To shelter eggs,
                                                              Shield hatchlings
                                                              Launch chicks.
                                                              Home.
                                                                              © 2020 Jane Heitman Healy


A cozy rhyming picture book by Jane Yolen and Heidi Stemple reinforces the theme of nest as home in You Nest Here With Me. The book shows a variety of birds and their amazing nests, with the title as comforting refrain for human chicks, illustrated by Melissa Sweet.


A brand new picture book about nests, released this March, by Randi Sonenshine, illustrated by Anne Hunter, is getting good reviews. Written like a rhyming "House that Jack Built," the text and pictures of The Nest That Wren Built detail the building of a wren's nest and life cycle.



How are you celebrating spring, nests, and poetry?


  




Saturday, February 22, 2020

After Dark: Poems about Nocturnal Animals Blog Tour Stop #3 AND A GIVEAWAY!

***UPDATE***
WINNER OF AFTER DARK ANNOUNCED
SUSAN HUTCHENS!
CONGRATS, SUEsan! 
I'll be in touch about address.





I'm so excited to share the news of David L. Harrison's newest book, After Dark: Poems about Nocturnal Animals, releasing on 2/25! (You can order it now here or from your favorite book seller.) And excited to be the third stop on the After Dark blog tour! Toot! Toot!

David is a well-established, award-winning writer and poet for children and educators, so it's no surprise that After Dark is receiving great reviews from the likes of Kirkus and Publisher's Weekly

Yes, it's a picture book, but this is truly one for all ages, and one that kids can grow with. Young children will appreciate and learn from Stephanie Laberis' vivid illustrations depicting scenes from the poems, each set against the dark of night. A great example is the ominous illustration for "A Night's Work (Deer Mouse)" which emphasizes the mouse's need to beware of predators.



As children wonder more about the world outside, After Dark will answer their questions about what goes on while they are asleep. The 22 poems draw the readers into a scene with each animal, and fact pages in the back give extra information in easy-to-read bullet points.

Something I love about this book is that its poems feature creatures from a variety of environments, so that readers can learn more about animals that live where they do and learn about animals that are alien to them. My granddaughters readily identified the cougar, noting that we call them mountain lions. The armadillo is something they have only seen in pictures.

David gave his poems tantalizing titles, often using word play, to pique readers' interest. For example, "Don't Let Him Needle You" for the porcupine and "Armored Night Knight" for the armadillo. His poems' vocabulary stretches young readers. An example is his use of the word "pilfer" rather than the simpler "rob" in "No Fooling (Raccoon)": "Know how to pilfer, when to climb,/an escape artist, one of a kind." Readers can understand "pilfer" by using context clues from previous lines: "Light-fingered nighttime thief,/dines in style on what you leave" and interpreting the illustration.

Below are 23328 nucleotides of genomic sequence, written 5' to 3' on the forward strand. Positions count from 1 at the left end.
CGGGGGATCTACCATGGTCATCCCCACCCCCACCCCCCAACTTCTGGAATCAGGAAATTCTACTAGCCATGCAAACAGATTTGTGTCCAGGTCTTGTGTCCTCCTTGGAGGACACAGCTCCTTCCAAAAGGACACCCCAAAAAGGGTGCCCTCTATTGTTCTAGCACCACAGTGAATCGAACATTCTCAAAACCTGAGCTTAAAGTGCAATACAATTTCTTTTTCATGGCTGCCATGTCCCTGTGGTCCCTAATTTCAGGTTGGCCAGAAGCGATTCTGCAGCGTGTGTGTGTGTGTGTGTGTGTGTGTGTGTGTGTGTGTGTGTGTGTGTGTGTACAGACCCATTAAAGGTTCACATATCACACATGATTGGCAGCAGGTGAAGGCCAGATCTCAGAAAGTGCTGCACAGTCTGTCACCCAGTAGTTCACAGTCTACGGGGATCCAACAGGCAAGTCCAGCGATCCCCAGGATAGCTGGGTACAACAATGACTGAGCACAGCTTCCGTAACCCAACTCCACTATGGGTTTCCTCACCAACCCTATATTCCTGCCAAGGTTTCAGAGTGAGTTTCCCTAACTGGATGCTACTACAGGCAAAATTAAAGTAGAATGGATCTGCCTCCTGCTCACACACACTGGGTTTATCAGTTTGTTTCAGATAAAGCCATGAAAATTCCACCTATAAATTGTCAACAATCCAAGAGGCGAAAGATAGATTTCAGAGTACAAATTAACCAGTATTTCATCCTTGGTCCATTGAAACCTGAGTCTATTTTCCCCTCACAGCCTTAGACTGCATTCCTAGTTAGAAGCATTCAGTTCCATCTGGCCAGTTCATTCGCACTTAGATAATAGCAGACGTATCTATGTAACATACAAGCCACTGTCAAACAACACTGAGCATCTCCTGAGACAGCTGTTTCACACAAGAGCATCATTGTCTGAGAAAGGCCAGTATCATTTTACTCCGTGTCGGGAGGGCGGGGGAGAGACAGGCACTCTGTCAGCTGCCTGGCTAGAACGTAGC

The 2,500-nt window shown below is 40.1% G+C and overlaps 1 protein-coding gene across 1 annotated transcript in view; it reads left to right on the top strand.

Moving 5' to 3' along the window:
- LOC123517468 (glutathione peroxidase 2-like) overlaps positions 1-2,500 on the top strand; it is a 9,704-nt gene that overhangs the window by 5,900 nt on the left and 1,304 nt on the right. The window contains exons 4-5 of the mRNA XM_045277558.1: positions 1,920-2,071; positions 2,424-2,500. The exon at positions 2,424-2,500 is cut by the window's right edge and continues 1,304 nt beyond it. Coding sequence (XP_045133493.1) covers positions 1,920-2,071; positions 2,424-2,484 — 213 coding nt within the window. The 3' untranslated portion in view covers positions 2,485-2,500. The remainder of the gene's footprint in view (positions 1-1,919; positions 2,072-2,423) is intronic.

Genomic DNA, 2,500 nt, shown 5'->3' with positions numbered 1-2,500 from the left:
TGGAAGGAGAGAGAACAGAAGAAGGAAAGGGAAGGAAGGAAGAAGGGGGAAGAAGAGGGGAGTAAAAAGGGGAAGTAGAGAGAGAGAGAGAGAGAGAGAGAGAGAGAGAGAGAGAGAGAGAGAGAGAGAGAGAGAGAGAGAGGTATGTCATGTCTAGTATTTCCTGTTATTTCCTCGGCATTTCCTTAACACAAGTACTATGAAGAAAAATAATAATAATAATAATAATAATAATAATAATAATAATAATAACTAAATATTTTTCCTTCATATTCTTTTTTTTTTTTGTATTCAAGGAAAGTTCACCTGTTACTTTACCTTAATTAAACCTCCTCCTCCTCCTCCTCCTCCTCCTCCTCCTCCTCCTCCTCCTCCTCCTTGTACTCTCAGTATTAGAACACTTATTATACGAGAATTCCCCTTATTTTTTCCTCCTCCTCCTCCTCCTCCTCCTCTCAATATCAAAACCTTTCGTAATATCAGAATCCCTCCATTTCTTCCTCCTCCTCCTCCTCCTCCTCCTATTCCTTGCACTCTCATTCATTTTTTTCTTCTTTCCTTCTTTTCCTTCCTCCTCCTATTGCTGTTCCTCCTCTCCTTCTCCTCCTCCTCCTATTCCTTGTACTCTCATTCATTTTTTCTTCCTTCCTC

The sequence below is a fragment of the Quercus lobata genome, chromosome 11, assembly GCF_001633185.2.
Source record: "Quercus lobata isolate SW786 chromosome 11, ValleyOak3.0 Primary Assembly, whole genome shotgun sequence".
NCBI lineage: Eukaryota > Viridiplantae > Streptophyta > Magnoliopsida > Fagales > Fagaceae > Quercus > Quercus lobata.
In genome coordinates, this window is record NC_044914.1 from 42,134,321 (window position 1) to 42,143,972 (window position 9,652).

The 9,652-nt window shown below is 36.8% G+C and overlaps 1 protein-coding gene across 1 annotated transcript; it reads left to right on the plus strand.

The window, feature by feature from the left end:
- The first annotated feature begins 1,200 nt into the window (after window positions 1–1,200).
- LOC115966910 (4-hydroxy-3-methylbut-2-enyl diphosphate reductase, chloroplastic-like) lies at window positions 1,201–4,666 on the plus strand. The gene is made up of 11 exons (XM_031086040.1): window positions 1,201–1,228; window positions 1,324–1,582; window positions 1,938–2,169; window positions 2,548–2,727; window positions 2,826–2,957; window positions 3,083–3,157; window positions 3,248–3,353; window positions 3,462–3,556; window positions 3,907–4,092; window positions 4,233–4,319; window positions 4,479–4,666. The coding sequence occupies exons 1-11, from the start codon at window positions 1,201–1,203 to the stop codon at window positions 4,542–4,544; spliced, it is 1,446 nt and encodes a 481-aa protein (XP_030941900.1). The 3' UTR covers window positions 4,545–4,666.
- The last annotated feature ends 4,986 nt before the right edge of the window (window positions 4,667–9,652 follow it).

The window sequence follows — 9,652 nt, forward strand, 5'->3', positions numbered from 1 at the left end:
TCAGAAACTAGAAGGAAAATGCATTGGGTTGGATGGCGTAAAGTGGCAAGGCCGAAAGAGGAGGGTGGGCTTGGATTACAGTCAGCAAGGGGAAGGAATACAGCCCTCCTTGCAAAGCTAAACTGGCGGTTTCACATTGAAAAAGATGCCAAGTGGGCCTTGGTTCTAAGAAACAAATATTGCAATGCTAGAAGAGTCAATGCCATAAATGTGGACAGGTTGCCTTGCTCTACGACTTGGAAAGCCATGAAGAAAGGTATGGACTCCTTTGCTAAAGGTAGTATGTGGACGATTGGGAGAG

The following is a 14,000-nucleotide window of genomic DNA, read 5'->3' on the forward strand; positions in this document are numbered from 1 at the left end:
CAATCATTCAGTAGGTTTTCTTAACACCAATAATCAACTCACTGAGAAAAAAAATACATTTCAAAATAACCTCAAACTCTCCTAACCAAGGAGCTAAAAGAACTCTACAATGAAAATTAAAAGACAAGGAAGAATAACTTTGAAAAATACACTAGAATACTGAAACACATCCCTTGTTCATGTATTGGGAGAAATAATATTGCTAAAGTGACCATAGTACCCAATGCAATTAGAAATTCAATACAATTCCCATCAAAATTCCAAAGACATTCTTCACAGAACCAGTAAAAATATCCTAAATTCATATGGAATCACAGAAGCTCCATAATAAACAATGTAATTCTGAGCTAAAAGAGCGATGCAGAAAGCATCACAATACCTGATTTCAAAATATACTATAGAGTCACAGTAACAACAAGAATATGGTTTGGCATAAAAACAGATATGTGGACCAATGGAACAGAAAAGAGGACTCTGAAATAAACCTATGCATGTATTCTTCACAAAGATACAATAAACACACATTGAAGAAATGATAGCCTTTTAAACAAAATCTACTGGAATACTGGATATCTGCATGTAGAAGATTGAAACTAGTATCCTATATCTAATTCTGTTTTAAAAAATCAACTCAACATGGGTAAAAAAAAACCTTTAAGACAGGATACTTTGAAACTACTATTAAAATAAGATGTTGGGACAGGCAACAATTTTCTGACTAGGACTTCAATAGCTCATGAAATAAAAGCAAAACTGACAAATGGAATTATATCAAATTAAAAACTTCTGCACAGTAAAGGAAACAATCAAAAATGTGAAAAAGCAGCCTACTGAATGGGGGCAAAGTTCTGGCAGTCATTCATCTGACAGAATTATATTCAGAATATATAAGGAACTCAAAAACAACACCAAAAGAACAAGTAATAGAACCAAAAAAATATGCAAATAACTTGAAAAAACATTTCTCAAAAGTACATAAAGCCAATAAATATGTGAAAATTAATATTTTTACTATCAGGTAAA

I asked David about his sense of word choice, and here's what he said, "I can’t say I have a set rule or system. Word choice is probably a combination of experience, sense of fit, concern about my reader’s vocabulary, goal of keeping my language fresh, and occasionally choosing between the familiar and a stronger alternative that is more or less defined within the text. Sometimes I feel confident that even if my word choice isn’t in my reader’s reading vocabulary it’s probably in his speaking vocabulary, which should help him decode the word in print."  

Each poem takes the form it needs to tell its story. Some poems rhyme and some are free verse. I enjoy David's poetic language and the observations he makes about each animal. For example, from "Mouth of Doom (Flathead Catfish)": By night--/silent submarine,/solitary stalker...." 



David began his studies and adult career in biology. You may not think that science and poetry have much in common, but in fact, both require keen observation and the ability to describe what one observes. David said that the kernel for this book started when he was 6 years old camping with his parents, and it has finally come to fruition. In this, David's 97th book (!), he combines his love of nature and his mastery of poetry into a book that all ages can enjoy and learn from.